Wearing a 128-channel geodesic sensor net, Buddhist monk Matthieu Ricard sits in a soundproof room and prepares for an electroencephalography (EEG) test at the University of Wisconsin-Madison
I was on a panel with Richie Davidson from the University of Wisconsin at Madison, and the Center For Investigating Healthy Minds. During the panel, I posed this provocative question to him:
“What if you had a world-renowned meditation teacher come into the lab, someone famous for his or her extraordinary kindness and compassion. You pop them into the fMRI machine and ask them to do compassion meditation. And let’s say the 'wrong' part of their brain lights up. Would you think, ‘Hm. Our ability to measure is still in its infancy, we need to refine these tools?’ Or would you suddenly become a skeptic and think, ‘This person has a completely undeserved reputation?’”
Richie’s response was simple: “Science always needs to be humble.”
A computer monitor displays graphic renderings of Buddhist monk Matthieu Ricard's brain as Ricard participates in a functional magnetic resonance imaging (fMRI) test at the MRI facility in the Waisman Center at the University of Wisconsin-Madison.
Science or not, all of us always need to be humble. As a teacher, the idea of meditation and meditation instruction as an art resonates most with me. It’s intuitive, dynamic, sometimes implicit rather than explicit, sometimes subtle rather than concrete. It might make for changed lives but perhaps doesn’t make for very good research.
The foundational change we must make in order to change our lives is to change our relationship to ourselves. Of course, this is arguably the hardest change there is to make. I once did a presentation with Barbara Fredrickson of the University of North Carolina, whose research focuses on positive emotions, and often utilizes lovingkindness meditation as the intervention eliciting positive emotions in her subjects.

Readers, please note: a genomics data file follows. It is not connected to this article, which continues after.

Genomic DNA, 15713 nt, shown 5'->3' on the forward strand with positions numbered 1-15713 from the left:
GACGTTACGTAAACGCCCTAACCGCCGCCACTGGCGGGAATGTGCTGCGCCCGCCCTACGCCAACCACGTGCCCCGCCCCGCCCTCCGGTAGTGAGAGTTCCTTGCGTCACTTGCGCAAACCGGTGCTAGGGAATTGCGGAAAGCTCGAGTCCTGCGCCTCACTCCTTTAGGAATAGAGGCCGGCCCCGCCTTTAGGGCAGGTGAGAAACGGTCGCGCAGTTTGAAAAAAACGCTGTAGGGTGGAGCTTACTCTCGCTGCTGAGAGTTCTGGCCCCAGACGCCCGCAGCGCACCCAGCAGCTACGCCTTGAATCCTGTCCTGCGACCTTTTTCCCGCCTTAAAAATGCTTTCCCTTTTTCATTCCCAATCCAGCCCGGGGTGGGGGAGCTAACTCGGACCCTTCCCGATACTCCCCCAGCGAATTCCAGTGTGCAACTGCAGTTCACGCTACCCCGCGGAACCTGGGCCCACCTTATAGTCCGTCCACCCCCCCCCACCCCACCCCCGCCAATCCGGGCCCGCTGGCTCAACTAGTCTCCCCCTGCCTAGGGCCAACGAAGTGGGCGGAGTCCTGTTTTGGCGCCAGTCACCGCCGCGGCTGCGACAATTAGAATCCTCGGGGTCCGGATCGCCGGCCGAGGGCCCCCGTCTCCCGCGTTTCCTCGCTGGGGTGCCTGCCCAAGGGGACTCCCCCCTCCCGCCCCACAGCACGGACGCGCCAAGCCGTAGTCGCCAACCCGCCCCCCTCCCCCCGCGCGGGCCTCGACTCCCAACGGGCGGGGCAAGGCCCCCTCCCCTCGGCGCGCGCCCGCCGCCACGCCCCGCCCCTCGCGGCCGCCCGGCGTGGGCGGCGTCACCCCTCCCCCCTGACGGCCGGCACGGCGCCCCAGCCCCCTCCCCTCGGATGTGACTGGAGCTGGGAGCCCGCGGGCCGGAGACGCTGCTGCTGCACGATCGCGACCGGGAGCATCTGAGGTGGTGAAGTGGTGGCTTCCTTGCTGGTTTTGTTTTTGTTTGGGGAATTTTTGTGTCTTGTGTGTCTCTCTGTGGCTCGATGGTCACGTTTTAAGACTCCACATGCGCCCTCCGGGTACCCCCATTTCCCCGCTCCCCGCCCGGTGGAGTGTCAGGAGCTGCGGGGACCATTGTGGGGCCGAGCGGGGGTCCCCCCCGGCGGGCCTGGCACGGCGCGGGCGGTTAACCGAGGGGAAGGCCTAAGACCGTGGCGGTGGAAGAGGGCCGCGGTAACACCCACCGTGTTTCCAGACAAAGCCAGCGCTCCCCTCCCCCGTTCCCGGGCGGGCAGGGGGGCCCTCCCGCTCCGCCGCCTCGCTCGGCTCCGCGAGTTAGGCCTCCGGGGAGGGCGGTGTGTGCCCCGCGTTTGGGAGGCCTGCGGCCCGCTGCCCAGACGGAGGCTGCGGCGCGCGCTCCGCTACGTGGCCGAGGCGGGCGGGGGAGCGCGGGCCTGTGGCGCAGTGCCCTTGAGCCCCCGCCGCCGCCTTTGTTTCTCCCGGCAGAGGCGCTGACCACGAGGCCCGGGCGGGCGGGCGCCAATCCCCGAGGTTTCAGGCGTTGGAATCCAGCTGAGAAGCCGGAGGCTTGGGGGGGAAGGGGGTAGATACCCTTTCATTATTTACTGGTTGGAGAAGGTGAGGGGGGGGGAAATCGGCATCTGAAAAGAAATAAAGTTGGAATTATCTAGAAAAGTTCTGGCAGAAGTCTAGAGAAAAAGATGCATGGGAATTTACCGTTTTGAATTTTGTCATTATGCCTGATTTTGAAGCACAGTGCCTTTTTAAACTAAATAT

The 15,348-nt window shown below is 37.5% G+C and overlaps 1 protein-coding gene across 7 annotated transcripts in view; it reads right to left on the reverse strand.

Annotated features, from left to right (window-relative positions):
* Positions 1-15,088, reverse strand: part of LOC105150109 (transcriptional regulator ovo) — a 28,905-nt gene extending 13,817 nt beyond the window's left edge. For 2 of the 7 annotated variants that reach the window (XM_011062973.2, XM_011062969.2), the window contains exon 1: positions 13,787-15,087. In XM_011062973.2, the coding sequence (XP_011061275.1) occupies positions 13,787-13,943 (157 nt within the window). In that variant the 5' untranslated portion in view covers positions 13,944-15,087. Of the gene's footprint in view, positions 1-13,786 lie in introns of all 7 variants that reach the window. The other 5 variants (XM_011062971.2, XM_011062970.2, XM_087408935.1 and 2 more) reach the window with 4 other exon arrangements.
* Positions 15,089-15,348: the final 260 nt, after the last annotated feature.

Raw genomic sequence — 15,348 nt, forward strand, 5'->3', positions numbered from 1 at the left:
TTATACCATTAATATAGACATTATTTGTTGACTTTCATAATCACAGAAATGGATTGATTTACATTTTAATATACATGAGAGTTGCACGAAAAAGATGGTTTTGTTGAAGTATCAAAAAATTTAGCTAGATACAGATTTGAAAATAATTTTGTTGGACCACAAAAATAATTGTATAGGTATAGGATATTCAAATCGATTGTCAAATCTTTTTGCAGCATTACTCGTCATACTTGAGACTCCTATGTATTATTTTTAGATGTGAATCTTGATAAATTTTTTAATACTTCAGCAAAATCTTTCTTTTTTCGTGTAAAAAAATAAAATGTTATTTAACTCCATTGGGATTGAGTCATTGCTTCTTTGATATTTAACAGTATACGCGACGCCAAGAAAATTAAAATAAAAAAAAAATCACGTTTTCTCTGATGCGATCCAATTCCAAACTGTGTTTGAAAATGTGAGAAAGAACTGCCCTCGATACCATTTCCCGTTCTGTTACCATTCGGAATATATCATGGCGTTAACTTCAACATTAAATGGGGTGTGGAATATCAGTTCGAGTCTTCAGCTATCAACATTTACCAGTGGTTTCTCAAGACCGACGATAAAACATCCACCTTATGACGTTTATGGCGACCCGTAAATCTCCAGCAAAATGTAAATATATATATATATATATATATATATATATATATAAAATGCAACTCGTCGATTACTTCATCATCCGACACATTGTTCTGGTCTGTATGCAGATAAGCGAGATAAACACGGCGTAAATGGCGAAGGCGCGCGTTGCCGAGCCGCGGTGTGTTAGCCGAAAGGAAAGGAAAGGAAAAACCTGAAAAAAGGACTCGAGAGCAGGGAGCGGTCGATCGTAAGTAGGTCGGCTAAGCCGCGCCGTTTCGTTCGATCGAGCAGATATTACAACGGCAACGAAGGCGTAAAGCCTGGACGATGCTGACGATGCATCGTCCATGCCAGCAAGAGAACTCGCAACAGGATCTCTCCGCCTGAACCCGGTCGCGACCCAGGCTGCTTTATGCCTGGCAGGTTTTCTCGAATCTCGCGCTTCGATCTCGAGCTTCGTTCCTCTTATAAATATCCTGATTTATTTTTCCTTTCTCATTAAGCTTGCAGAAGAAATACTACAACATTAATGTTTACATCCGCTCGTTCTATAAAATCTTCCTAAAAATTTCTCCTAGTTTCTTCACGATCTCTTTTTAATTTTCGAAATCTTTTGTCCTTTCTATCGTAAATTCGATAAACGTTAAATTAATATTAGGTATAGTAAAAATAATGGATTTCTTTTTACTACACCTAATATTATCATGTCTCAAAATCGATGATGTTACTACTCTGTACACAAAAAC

During our presentation, Barbara explained that she felt people commit more readily to a meditation practice if they had a positive experience within the first two weeks of trying it out. Ironically, since she begins by teaching the lovingkindness practice, which classically begins with the offering of lovingkindness to oneself, she finds people are more inclined to quit, rather than continue, their practice. The gesture of offering lovingkindness to oneself is a tremendous challenge for mots most of us.
It’s true that classically you begin that particular meditation process by offering lovingkindness to yourself, and it's certainly true that it can be very difficult. But I felt a moment of astonishment.
I told Barbara and the audience that if I had a living, breathing human being in front of me, struggling in some significant way, I’d change the classical order in a second. I’d have them offer lovingkindness to a beloved friend, to a family member, to a pet — basically to anyone who could begin to open the terrain of what lovingkindneess feels like. Barbara responded by saying that the interests of good science demand replication, and it was harder if different people were doing all kinds of different things in a different order.
While I understood her position, part of me felt like saying, “Suck it up science. Someone may be hurting here.” But the truth is that science too is serving us immeasurably — pioneering the discussion about stress, taking methods of meditation out of the realm of “woo-woo,“ and making the use of them an issue of public health.
We’ll keep having these discussions and explorations as we all try to, out of good motivation try to make this a better world. And to do it in a local idiom.